Defining a "bug" part 3

It is review time here at Microsoft and I already heard the phrase "I do not think I opened enough bugs last year.  What do you think?"  I typically give the answer "Well, how much homeowners insurance do you have?" which seems odd (and is) so I want to clarify what I mean here.

First, in this context, "bug" is being completely misunderstood.  I talked about it before, but in this context, the tester is talking about an entry in our bug tracking database rather than a bug found (and fixed) in code review or the design phase.  We typically do not deal with the overhead of using the database for those types of bugs - just mention it in a face to face meeting, write it down and fix it.  Those never get included in what most people perceive as a "bug count."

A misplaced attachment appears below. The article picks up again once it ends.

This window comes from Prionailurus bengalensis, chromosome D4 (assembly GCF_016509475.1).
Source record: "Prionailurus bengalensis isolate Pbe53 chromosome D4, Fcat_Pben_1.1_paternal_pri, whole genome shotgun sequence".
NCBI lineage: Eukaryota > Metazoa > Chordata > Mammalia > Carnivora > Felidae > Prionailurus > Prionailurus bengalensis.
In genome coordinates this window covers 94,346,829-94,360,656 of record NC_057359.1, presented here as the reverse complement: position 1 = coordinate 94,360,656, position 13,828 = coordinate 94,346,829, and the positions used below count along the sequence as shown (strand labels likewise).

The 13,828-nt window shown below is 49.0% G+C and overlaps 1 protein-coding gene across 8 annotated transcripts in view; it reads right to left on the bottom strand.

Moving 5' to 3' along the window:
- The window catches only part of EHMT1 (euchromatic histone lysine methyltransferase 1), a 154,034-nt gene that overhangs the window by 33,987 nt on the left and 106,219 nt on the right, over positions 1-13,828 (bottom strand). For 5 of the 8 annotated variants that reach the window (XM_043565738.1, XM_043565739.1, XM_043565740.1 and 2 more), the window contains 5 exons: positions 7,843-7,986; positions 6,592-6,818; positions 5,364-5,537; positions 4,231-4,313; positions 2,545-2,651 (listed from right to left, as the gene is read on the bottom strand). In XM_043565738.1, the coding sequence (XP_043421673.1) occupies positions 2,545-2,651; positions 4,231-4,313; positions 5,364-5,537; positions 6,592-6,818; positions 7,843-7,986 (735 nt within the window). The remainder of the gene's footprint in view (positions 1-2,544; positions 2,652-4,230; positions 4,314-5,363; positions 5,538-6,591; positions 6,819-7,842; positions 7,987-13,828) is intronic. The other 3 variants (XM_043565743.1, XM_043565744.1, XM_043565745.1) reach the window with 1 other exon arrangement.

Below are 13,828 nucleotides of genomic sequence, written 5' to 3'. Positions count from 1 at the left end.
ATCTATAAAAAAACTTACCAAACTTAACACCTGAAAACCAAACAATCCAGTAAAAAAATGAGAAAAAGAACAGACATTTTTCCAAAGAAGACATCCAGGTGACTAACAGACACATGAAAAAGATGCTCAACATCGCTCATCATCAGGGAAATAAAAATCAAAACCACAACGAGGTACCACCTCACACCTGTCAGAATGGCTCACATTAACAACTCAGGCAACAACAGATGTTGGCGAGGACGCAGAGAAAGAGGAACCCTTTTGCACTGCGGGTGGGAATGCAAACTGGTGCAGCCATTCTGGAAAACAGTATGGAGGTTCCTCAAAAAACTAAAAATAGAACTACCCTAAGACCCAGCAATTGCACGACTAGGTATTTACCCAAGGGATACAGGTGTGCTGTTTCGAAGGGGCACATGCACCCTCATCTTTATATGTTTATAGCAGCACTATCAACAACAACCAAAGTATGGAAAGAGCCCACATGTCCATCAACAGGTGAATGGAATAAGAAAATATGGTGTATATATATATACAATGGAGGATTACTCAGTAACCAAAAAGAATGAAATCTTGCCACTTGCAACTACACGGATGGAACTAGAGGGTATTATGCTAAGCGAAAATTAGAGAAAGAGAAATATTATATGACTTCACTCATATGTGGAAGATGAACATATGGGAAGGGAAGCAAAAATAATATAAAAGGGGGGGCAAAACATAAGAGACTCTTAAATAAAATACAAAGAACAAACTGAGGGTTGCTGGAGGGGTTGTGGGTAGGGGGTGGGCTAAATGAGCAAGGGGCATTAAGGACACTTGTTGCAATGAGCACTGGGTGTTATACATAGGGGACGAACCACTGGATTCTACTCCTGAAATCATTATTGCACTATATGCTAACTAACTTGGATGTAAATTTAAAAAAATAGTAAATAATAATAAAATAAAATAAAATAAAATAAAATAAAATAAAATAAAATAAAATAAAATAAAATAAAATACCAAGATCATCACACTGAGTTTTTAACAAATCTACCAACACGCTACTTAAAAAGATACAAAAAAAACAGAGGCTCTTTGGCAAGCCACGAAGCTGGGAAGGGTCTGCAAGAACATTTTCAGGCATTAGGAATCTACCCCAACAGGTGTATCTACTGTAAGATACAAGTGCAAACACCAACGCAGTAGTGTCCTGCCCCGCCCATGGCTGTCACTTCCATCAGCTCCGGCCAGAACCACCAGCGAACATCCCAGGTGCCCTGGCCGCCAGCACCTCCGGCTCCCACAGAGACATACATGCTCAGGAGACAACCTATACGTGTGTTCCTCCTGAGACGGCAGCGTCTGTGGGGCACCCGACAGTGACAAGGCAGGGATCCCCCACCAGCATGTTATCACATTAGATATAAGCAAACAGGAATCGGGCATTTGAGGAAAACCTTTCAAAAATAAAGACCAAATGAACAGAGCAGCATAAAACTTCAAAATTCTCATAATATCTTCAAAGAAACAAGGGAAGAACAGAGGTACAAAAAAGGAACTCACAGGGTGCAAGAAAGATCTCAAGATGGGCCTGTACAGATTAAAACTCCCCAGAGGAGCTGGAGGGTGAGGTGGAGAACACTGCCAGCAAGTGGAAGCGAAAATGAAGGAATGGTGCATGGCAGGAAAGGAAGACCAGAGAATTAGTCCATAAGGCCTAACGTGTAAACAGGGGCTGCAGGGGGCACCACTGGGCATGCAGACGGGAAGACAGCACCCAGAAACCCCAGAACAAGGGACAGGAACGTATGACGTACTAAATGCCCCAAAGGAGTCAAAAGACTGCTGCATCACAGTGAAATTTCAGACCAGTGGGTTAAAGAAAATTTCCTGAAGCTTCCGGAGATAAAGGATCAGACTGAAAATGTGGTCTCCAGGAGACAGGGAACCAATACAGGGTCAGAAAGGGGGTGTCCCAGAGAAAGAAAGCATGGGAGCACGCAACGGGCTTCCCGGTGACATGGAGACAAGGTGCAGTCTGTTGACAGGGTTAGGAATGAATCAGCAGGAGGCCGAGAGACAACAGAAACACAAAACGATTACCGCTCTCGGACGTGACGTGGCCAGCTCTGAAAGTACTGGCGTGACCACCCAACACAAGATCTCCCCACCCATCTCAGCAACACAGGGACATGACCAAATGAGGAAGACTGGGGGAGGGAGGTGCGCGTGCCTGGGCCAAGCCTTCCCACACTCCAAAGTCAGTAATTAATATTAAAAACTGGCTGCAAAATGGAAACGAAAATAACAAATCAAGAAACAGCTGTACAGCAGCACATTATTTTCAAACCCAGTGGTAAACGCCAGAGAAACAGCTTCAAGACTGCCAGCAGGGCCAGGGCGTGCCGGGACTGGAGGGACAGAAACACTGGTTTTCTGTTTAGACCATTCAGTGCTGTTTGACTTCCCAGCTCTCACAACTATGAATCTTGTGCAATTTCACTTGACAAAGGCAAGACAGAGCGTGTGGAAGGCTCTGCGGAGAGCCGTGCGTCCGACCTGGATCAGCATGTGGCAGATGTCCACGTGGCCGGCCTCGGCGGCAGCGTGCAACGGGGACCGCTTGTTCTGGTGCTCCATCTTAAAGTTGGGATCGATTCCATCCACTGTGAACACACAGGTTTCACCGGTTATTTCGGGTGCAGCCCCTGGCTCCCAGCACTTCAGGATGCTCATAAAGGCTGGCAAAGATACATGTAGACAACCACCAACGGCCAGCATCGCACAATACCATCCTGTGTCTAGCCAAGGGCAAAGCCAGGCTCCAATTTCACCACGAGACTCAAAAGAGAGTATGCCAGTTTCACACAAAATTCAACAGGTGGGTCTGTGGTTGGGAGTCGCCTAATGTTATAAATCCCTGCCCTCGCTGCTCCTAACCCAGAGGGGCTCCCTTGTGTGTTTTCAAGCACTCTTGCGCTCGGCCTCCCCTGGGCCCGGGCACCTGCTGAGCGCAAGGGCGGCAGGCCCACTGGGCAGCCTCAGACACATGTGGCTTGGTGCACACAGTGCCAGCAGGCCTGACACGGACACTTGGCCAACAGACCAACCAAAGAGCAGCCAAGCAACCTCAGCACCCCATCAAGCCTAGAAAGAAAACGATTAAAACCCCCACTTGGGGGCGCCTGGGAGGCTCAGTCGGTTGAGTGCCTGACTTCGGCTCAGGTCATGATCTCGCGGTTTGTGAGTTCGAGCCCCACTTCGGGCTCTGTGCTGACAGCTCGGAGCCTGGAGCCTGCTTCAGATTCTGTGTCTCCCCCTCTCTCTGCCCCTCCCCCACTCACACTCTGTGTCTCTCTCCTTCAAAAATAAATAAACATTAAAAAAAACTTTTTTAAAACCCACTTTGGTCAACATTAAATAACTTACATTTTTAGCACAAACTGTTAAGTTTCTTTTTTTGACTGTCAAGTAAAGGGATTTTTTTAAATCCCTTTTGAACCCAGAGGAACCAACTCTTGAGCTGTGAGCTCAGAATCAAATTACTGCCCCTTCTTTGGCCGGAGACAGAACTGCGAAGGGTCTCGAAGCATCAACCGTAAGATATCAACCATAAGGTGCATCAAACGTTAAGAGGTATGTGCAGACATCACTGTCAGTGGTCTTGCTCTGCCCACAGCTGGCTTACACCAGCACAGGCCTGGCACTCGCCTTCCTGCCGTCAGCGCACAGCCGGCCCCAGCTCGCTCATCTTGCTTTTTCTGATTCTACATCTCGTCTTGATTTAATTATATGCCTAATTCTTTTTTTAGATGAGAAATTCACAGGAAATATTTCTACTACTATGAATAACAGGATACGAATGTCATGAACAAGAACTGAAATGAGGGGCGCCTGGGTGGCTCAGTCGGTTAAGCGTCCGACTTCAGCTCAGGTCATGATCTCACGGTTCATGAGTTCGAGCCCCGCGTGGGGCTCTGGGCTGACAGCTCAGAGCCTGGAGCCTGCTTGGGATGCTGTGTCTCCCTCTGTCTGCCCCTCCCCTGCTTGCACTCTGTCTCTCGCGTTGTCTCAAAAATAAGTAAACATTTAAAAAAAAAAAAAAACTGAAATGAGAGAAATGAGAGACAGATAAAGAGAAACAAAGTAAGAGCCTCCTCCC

To address my insurance analogy, you need to consider your tasking for the year to help figure out how well you did.  If you were testing a new area of the product, you may find more bugs than someone who was testing a legacy feature.  Likewise, if you spent most of the year writing tools, you probably had little time to find and enter bugs so expectations there are adjusted downward.  This is the same situation with homeowners insurance.  If you do not own a home, you do not need this insurance.

"Bug count" as a metric has always been easy to track, but never made much sense to me as a standalone value.  There are simply too many outside factors that need to be accounted for to make this statistic have much meaning.  But since it is very easy to compute (just refresh a query against the db) is tends to have far more importance attached to it than should be.  And we have only mentioned quantity so far, not quality….

Questions, comments, concerns and criticisms always welcome,

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